We are witnessing the literal death spiral of X, formerly known as Twitter, in real time. In the face of a politically charged crisis in Israel and Gaza, X has made it harder to find content from credible journalists and easier for misinformation and propaganda to make its way to the top of feeds via the unverified blue check system.
Anyone who is still lingering on X, me included, saw a dramatic shift over the last week of people finally fleeing X. This is particularly true of media outlets and journalists. Threads, owned by Meta, seems to have been the beneficiary of the exodus, squeezing out Bluesky, which still insists on only allowing people to join with an invite link (an exception was made for journalists recently, though they will go where their audience goes).
Noting that we have been talking about the demise of Twitter/X ever since the company changed ownership, the volatility of the site (in content policies and technology) has made me and likely many of you start to question your journals’ presence on the site and the work required to maintain journal handles.
With that in mind, I was interested in an article last week about the changes in visitors to the National Public Radio (NPR) website after they left X. Spoiler alert: there were no significant changes.
While NPR’s main account had 8.7 million followers and the politics account had just under three million, “the platform’s algorithm updates made it increasingly challenging to reach active users; you often saw a near-immediate drop-off in engagement after tweeting and users rarely left the platform,” the [NPR] memo [to staff] says.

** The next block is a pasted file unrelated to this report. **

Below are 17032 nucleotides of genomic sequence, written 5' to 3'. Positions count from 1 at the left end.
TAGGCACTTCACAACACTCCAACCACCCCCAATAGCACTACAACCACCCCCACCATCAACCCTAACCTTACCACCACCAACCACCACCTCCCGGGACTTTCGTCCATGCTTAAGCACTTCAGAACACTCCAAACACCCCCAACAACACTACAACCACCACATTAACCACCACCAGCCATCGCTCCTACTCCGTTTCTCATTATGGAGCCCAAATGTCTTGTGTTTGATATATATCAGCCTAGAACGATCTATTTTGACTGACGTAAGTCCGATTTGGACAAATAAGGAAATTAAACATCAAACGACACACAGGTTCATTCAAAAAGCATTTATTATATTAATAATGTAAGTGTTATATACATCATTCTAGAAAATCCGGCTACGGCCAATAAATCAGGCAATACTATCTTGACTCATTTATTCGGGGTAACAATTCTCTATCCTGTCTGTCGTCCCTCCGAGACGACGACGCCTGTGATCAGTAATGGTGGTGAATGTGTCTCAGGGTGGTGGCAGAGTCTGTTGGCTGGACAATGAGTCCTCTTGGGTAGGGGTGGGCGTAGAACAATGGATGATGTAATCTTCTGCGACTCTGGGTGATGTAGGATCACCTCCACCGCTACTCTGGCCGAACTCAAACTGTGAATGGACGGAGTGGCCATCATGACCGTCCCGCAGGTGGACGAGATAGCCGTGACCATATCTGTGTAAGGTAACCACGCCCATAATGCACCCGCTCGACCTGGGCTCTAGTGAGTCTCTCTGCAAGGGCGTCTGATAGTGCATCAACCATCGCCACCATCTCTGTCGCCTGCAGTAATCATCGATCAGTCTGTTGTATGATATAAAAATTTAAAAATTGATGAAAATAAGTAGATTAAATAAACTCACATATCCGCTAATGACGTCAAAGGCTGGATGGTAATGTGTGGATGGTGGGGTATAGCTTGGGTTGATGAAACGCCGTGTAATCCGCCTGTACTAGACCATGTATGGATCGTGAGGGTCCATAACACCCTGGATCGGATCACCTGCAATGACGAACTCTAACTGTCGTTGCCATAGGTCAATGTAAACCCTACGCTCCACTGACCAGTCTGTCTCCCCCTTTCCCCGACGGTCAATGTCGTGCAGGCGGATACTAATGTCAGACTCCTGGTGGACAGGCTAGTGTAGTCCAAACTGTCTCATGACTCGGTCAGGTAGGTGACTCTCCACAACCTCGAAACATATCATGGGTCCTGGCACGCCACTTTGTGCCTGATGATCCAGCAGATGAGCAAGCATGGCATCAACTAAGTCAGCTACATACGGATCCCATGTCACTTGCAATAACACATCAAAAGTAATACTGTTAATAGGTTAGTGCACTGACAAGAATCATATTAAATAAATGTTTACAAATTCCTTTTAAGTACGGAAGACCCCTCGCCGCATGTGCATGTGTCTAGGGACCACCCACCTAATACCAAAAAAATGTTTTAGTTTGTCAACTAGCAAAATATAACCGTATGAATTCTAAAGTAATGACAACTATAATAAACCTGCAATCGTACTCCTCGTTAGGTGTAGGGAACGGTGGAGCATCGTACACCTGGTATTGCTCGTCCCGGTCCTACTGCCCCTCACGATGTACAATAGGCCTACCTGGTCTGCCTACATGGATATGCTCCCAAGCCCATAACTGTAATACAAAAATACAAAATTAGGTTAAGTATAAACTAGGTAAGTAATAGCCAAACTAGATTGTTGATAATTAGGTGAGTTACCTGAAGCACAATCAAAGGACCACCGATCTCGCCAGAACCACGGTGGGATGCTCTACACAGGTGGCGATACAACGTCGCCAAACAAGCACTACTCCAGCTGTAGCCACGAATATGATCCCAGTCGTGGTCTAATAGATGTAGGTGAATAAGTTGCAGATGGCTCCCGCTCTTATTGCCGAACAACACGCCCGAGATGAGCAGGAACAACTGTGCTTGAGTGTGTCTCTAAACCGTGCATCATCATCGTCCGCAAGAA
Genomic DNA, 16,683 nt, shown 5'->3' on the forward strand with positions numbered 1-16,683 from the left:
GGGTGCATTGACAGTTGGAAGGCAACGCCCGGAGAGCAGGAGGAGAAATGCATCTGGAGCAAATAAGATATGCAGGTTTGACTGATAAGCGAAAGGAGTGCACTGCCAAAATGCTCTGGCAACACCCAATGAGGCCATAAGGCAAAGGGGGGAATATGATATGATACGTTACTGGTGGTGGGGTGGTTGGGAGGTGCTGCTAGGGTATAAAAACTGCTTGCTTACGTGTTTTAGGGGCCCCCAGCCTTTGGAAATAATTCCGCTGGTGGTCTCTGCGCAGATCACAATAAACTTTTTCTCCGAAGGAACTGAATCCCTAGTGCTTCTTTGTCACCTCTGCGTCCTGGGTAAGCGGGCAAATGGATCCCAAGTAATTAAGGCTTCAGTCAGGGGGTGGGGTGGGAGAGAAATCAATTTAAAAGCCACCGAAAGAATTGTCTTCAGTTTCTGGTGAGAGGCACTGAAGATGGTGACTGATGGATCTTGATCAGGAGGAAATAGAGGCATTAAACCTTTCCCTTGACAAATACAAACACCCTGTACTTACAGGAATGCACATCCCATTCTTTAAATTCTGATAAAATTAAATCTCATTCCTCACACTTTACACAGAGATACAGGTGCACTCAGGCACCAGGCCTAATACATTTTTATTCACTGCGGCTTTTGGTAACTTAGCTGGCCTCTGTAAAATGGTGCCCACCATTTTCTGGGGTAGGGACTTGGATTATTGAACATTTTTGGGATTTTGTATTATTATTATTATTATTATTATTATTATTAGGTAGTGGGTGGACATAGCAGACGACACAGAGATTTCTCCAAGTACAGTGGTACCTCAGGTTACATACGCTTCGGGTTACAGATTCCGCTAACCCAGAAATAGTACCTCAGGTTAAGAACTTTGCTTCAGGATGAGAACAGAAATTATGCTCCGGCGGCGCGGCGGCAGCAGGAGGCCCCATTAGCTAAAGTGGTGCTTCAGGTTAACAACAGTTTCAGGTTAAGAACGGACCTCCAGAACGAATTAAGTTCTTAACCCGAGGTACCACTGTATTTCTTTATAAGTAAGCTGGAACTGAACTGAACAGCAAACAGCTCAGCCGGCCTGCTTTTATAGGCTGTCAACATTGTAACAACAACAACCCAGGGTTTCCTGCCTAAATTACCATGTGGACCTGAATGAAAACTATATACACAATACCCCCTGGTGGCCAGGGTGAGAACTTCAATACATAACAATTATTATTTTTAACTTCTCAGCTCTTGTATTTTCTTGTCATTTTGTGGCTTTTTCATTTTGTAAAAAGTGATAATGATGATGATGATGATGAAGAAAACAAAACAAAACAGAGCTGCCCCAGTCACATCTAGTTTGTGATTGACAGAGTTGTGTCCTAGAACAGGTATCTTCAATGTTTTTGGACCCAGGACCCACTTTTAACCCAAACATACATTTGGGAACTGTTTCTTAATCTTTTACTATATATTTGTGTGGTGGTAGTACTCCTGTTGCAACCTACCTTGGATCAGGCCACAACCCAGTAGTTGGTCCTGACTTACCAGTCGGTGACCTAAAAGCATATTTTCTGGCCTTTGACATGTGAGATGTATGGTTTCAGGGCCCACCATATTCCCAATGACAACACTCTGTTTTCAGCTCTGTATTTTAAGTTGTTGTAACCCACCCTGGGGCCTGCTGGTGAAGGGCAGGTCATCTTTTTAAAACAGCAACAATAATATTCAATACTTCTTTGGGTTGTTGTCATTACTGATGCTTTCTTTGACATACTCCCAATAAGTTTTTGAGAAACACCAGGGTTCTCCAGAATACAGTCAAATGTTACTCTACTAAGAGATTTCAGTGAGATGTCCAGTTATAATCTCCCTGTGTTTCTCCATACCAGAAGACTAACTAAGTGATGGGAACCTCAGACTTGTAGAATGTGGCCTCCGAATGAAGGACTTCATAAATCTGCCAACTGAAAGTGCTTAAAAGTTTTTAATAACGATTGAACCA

The reason this piqued my interest is because at the American Society of Clinical Oncology (ASCO) we looked at the referrals from X to the journal website over the last 3 years. To understand the significance of what the reports show, you need to understand a little bit about the ASCO Journals Twitter/X journey.
Three years ago, there was one Twitter handle for all ASCO publications. This made for a less than ideal user experience when new articles from the Journal of Clinical Oncology (JCO) were mixed in the shuffle with news articles, ASCO Educational Book reviews, etc. After working with a social strategy team, we decided to launch Twitter handles for each of the 5 journals in November of 2021. JCO inherited the followers of the previous combined Twitter handle.
Part of the strategy also included paid social marketing, entirely on Twitter. Three paid campaigns were launched — one to build awareness of the new Twitter handles, one to encourage readership, and one to encourage submissions.
We have physician social media editors that write tweets/posts for every article published. And we have a contractor that helps us to improve the posts and monitor for activity and reposting.
The short story is that staff, contractors, and volunteer editors spend a lot of time crafting ideal posts for the journal handles. Additionally, we have invested in social content including infographics and video abstracts. All of this effort begs the question of whether it worked.
There are four metrics that we have focused on:
Increase in followers of each handle: Each journal has seen increases in followers. JCO, the largest account, increased by about 43% and the other journals also increased (2 started at zero as new accounts and 2 were “reactivated” from a previous incarnation).
Altmetric scores: Still includes usage on X but not yet pulling in stats from other social networks like Mastodon, Bluesky, or Threads. For a large clinical journal like JCO, the Altmetric scores are largely driven up by news coverage of the content and not posts on X.